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9-Misc: Biotech crops get backing in poll in California - but 30% want state to ban them



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TITLE:  Biotech crops get backing in poll
        But 30 percent want state to ban them.
SOURCE: The Sacramento Bee, USA, by Jim Wasserman
        http://www.sacbee.com/content/business/tech/story/13387091p-
14228596c.html
DATE:   10 Aug 2005

------------------- archive: http://www.genet-info.org/ -------------------


Biotech crops get backing in poll
But 30 percent want state to ban them.

As Sonoma County voters consider making theirs the fourth California
county to ban genetically modified crops, backers of agricultural
biotechnology have released a poll showing 54 percent of likely state
voters believe farmers should be able to grow biotech crops.

Thirty percent believe biotech crops should be banned from California's
fields, the poll says, and 16 percent of those surveyed said they didn't
know. Asked if they would consider buying foods containing biotech
ingredients, 53 percent of respondents said they would, while 37 percent
said they would not.

The findings come as national, state and local opponents of genetically
modified crops aim to pass a voter-approved ban on the crops in Sonoma
County on Nov. 8.

Renata Brillinger and other supporters of the measure questioned the
survey results, saying answers depend on how questions are phrased.
Brillinger, director of Californians for GE-Free Agriculture, explained
that more people are opposed when they hear biotech crops described as
genetically modified.

Similarly, Ryan Zinn of Minnesota-based Organic Consumers Association
said people often don't realize biotech foods aren't labeled.

If they heard this and also learned that neither the U.S. Department of
Agriculture nor the Environmental Protection Agency tests these crops,
said Zinn, the organization's San Francisco campaign coordinator, "I
doubt any right-minded person would give the green light to plant these
foods or crops."

If passed, a Sonoma County ban would join those already in effect in
Mendocino, Marin and Trinity counties. Next year biotech opponents are
considering still more county ballot measures, with Sacramento, Yolo,
Nevada and Placer counties among potential targets.

The telephone survey of 900 likely voters showed support for genetically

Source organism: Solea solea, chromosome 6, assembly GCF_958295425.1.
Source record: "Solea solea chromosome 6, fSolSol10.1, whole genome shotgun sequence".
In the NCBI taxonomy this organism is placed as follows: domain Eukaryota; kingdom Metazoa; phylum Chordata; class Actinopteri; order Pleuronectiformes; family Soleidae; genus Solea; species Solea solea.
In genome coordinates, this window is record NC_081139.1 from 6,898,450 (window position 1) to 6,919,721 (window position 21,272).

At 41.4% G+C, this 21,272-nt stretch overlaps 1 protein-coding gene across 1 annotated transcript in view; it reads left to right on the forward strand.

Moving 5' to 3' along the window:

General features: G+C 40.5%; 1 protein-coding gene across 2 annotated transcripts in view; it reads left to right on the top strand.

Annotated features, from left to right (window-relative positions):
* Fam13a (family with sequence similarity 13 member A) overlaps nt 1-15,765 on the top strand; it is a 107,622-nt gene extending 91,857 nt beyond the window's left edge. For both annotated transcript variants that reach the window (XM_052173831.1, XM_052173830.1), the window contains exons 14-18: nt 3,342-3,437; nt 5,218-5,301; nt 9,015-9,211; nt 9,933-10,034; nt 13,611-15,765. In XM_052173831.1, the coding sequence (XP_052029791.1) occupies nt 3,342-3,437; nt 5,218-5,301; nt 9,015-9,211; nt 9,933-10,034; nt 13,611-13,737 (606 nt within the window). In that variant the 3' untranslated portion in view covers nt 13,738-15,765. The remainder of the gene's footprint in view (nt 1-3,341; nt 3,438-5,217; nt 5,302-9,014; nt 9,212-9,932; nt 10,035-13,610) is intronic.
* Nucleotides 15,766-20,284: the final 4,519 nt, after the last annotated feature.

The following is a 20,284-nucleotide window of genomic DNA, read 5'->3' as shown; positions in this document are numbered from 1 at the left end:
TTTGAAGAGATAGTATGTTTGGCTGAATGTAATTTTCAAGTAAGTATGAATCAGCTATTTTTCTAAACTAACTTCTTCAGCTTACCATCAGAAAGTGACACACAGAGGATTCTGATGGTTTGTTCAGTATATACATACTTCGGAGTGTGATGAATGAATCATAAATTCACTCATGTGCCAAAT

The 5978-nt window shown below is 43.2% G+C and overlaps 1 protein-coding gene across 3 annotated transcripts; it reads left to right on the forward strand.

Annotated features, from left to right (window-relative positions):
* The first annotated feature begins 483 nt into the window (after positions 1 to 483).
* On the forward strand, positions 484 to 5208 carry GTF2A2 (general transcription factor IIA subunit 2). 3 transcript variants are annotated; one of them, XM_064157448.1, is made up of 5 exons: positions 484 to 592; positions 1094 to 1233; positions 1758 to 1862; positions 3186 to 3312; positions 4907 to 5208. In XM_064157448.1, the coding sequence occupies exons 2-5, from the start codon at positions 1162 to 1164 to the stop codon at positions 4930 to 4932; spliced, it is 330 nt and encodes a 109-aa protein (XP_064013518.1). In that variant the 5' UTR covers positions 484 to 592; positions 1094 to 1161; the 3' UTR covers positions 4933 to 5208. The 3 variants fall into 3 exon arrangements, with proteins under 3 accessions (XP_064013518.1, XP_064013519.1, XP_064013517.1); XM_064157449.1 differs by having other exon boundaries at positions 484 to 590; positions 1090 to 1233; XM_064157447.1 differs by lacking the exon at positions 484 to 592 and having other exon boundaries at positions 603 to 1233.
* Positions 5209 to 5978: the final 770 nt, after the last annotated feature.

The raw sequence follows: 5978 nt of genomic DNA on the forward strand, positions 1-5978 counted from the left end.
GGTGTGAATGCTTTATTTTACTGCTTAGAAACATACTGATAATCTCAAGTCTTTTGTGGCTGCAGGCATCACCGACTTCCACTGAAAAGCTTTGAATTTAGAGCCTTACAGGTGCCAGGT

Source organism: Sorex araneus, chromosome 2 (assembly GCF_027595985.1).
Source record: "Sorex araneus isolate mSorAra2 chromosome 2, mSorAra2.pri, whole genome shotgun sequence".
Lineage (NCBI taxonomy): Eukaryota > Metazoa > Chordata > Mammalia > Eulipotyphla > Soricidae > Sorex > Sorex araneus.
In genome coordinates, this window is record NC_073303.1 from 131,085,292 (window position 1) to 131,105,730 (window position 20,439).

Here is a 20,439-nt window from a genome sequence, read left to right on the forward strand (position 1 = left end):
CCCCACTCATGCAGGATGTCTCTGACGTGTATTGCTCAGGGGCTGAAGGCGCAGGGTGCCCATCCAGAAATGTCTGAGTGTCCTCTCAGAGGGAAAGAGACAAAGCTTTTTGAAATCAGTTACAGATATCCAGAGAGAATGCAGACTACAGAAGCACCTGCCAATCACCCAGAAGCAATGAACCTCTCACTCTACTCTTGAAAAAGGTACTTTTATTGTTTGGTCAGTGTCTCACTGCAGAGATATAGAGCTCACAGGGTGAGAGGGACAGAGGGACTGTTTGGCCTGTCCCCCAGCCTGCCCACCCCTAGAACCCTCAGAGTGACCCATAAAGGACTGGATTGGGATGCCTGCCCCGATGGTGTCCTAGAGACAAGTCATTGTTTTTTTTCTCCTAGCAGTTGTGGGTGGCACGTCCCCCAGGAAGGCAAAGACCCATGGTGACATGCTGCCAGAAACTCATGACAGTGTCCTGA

engineered crops is highest in the state's agricultural Central Valley
and among those who claim to know "a lot about biotech crops."

In the San Joaquin and Sacramento valleys, 68 percent of those surveyed
said farmers should be able to grow them, while 72 percent of those who
said they know a lot about biotech crops agreed.

Agricultural biotechnology is the science of transferring genes - the
small biological units that shape life - between species. So far, biotech
farming largely makes crop plants resistant to weedkillers and gives
plants an ability to kill insects.

California has an estimated 600,000 acres of biotech crops, mostly cotton
and corn largely grown in the Central Valley. Globally, farmers planted
200 million acres last year, according to the Council for Biotechnology
Information in Washington, D.C.

With three months until the Sonoma County vote, elections officials
reported Monday the anti-biotech GE-Free Sonoma County Committee has so
far raised $155,605 for its campaign to ban biotech crops in the wine-
growing and dairy county. The pro-biotech Family Farmers Alliance has
raised $136,827, elections officials said.

The survey, which was in the field from May 3-5, was commissioned by a
pro-biotech coalition that includes the California Chamber of Commerce;
St. Louis-based biotechnology giant Monsanto Co.; and BIOCOM San Diego, a
trade association of Southern California biotech firms.

Statewide, 54 percent of those surveyed said they knew biotech crops are
already grown in California and 51 percent knew California grocery stores
sell foods made from biotech crops.

"There's a tremendous benefit for use of biotech crops not only in
California but across the country," said Jesús Arredondo, a Monsanto
spokesman in California. "What we see is that people in California are
noticing, and are comfortable with biotech crops."




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